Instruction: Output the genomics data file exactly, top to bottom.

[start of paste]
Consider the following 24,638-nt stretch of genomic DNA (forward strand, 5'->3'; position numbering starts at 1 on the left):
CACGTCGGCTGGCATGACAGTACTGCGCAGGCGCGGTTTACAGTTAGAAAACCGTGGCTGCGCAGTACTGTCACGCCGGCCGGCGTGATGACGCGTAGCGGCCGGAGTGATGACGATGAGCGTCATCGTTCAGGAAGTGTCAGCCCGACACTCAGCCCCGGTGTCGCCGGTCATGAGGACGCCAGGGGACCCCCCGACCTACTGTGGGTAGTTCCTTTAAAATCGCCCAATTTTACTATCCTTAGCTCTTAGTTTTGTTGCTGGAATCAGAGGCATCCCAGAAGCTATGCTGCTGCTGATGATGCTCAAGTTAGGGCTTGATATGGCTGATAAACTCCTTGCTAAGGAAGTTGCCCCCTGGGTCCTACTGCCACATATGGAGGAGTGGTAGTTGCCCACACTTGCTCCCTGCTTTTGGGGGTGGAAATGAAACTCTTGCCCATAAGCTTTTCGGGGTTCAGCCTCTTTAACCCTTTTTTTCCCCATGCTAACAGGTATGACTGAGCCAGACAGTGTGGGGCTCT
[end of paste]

Consider the following 24,638-nt stretch of genomic DNA (forward strand, 5'->3'; position numbering starts at 1 on the left):
CACGTCGGCTGGCATGACAGTACTGCGCAGGCGCGGTTTACAGTTAGAAAACCGTGGCTGCGCAGTACTGTCACGCCGGCCGGCGTGATGACGCGTAGCGGCCGGAGTGATGACGATGAGCGTCATCGTTCAGGAAGTGTCAGCCCGACACTCAGCCCCGGTGTCGCCGGTCATGAGGACGCCAGGGGACCCCCCGACCTACTGTGGGTAGTTCCTTTAAAATCGCCCAATTTTACTATCCTTAGCTCTTAGTTTTGTTGCTGGAATCAGAGGCATCCCAGAAGCTATGCTGCTGCTGATGATGCTCAAGTTAGGGCTTGATATGGCTGATAAACTCCTTGCTAAGGAAGTTGCCCCCTGGGTCCTACTGCCACATATGGAGGAGTGGTAGTTGCCCACACTTGCTCCCTGCTTTTGGGGGTGGAAATGAAACTCTTGCCCATAAGCTTTTCGGGGTTCAGCCTCTTTAACCCTTTTTTTCCCCATGCTAACAGGTATGACTGAGCCAGACAGTGTGGGGCTCT